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March 2004
Addressing the cost of aerospace composites

In the aerospace composites industry’s history, millions of research and development (R&D) dollars have been spent addressing cost.

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Posted on: 1/26/2011
High-Performance Composites

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Carroll Grant is an independent contractor providing marketing and automated process consulting services to the aerospace composites industry. For more information, please contact him at (801) 495-1819 or cggrant@xmission.com.

In the aerospace composites industry’s history, millions of research and development (R&D) dollars have been spent addressing cost. As an industry, we have struggled with the cost issue for many years, yet still have managed a good growth rate. We can only speculate about how much greater industry growth might have been without the persistent cost struggle.

The cost drivers are not a great mystery. Our materials are very expensive, and to a great extent, we still rely on inefficient manufacturing processes. While we’re making progress with regard to material costs, aerospace-grade prepregs are still far more expensive than materials used by our metals competitors. With regard to processing efficiency, we have a lot of room for improvement.

More efficient manufacturing processes can help offset the cost of expensive aerospace-grade prepreg materials and make composites much more cost-competitive with metal aircraft structures. Although some very efficient automated processing methods are available to the industry, not enough fabricators are using them. Companies like Cincinnati Machine, Ingersoll, and ATK have done a great job of developing and maturing the automated tape layer (ATL) and fiber placement (FP) processes. These two processes are very efficient laminating technologies, and they are the closest comparison the composites industry has to metals machining equipment. ATL and FP could actually be characterized as “reverse machining.”

In the metal aircraft parts industry, small- and mid-sized shops normally canafford the latest automated processing technologies. These smaller suppliers are very much in demand by military aircraft programs. Most aircraft prime contractors engaged in military programs actually prefer “small suppliers” for their machined metal parts. In contrast, only the largest aerospace composites manufacturers can afford the most efficient automated processes. The smaller shops normally rely on lower-tech processing methods like hand layup. This must change if we are ever going to see a global improvement in the cost of aerospace composite parts.

Historically, most composites R&D programs have focused on reducing the cost of a specific aerospace composite part, which usually benefits only a specific aircraft program. If we could focus some composites R&D programs on the development of a new generation of more “affordable” composites machine tools, the benefits would be global. Smaller composite shops could more easily afford efficient automated laminating methods and would therefore be in higher demand as suppliers to both military and commercial aircraft programs. Military aircraft programs could rely more heavily on “small suppliers” for their composite parts, just as they do for metal parts.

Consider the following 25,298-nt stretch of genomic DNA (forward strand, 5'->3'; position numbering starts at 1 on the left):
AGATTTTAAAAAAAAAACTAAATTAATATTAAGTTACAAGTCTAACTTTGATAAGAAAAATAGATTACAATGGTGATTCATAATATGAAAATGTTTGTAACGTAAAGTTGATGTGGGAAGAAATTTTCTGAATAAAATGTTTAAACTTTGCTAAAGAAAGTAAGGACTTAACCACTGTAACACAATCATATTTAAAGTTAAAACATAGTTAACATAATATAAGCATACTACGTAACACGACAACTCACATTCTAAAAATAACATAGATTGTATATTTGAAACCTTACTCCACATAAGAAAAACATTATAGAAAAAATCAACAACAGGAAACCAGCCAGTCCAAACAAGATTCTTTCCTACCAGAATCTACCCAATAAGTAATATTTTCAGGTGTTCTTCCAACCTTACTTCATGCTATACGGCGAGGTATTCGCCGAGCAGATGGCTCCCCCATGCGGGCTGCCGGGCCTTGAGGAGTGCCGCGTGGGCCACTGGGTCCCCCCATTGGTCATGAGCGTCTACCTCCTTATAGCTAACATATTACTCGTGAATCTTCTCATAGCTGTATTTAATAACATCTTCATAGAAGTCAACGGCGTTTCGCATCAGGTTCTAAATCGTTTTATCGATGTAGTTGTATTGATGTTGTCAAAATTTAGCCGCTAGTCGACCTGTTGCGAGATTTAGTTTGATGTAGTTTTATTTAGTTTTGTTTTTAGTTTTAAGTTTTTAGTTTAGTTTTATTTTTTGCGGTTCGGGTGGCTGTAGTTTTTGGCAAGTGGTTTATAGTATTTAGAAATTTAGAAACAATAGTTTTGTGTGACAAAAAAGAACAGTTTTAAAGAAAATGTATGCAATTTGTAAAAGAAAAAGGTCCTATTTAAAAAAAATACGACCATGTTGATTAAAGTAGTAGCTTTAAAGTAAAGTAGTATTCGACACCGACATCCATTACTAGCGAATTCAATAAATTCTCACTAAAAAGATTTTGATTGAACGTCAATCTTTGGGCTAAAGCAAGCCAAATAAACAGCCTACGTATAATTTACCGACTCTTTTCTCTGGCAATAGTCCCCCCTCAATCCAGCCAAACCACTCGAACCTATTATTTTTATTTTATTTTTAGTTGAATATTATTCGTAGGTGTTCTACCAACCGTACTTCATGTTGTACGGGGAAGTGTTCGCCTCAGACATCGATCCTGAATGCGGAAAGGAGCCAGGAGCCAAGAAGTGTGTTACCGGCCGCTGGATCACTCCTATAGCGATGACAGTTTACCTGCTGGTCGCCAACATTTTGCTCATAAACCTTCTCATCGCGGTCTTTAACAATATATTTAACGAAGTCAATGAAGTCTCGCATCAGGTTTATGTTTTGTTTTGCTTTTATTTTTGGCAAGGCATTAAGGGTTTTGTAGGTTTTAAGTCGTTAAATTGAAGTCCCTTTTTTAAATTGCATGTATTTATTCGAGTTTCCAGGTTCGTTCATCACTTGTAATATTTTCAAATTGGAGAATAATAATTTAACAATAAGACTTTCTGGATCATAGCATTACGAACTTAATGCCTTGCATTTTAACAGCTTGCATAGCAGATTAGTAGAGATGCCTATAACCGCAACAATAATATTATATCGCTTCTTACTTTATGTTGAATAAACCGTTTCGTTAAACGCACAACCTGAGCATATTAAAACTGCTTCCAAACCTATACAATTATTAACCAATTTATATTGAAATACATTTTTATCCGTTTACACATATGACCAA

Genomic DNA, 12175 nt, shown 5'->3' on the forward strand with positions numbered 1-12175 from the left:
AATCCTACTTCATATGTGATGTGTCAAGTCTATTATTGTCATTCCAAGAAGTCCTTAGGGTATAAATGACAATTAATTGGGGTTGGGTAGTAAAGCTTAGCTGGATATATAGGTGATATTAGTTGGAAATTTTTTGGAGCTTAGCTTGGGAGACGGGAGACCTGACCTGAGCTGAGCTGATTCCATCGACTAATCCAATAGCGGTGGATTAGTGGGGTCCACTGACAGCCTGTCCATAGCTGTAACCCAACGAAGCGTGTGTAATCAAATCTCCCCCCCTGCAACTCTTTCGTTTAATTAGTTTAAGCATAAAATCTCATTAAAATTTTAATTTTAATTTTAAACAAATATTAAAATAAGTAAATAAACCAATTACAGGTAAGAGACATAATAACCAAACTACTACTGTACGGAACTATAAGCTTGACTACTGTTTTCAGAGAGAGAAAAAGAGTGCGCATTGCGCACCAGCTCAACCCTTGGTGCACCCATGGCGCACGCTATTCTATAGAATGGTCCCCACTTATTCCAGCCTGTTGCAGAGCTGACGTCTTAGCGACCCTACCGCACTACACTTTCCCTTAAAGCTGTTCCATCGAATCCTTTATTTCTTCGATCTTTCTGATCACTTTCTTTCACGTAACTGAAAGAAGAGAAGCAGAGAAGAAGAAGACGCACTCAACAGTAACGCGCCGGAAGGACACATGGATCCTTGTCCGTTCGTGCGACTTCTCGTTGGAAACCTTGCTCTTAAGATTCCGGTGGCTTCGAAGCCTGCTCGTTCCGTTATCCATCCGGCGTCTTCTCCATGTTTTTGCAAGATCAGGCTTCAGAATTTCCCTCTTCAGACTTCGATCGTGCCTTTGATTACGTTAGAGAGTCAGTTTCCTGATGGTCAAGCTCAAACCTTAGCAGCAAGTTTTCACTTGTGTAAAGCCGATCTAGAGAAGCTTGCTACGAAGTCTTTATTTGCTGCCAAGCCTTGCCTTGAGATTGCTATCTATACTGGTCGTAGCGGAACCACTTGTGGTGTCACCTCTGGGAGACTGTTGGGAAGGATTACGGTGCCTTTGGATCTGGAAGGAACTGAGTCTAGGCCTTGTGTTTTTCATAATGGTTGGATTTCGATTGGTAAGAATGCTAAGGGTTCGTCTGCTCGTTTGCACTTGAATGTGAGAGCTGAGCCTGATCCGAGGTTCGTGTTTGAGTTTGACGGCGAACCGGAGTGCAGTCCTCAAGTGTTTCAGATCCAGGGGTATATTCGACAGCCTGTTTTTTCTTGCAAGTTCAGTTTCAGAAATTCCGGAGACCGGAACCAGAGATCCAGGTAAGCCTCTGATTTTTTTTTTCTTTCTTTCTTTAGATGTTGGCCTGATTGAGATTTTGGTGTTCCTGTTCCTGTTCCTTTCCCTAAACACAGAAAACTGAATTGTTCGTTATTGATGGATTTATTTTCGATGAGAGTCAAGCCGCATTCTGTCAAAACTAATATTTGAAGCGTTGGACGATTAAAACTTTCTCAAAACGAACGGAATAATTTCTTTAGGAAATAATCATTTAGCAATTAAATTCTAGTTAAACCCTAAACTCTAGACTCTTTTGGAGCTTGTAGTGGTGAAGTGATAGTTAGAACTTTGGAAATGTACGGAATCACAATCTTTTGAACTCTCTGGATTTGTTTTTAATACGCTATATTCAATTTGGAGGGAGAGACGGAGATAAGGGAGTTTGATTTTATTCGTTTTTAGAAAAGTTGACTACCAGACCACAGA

During the past few years, I have marketed tape layers and fiber placement systems in North America and Europe. While pursuing this work, I’ve met with a large cross-section of composites parts manufacturers. In my conversations with these companies, there has been a consistent message about what composites part suppliers really want in processing equipment … a combination of “affordability” and “capability.” Most composites companies, regardless of size, are interested in improving their processing capabilities. But the investment required for current advanced automated laminating systems is a huge barrier to the smaller shops. The small- and mid-sized suppliers are effectively shut out from the most efficient automated processing methods until equipment becomes more affordable.

Eventually, a new generation (or “next” generation) of ATL and FP machines will be developed.  If the machine tool companies received  R&D funding from sources like NIST’s Advanced Technology Program (ATP), it would certainly help expedite development of these machines. The next generation of machines should be developed in a wider variety of sizes and configurations — and they must be more affordable to a broader spectrum of composites parts suppliers. When the machine tool companies develop this next generation of machines, they will open up a huge new market for advanced composites processing systems and give small- and mid-sized composites manufacturers the tools they need to compete with metal on a more level playing field.

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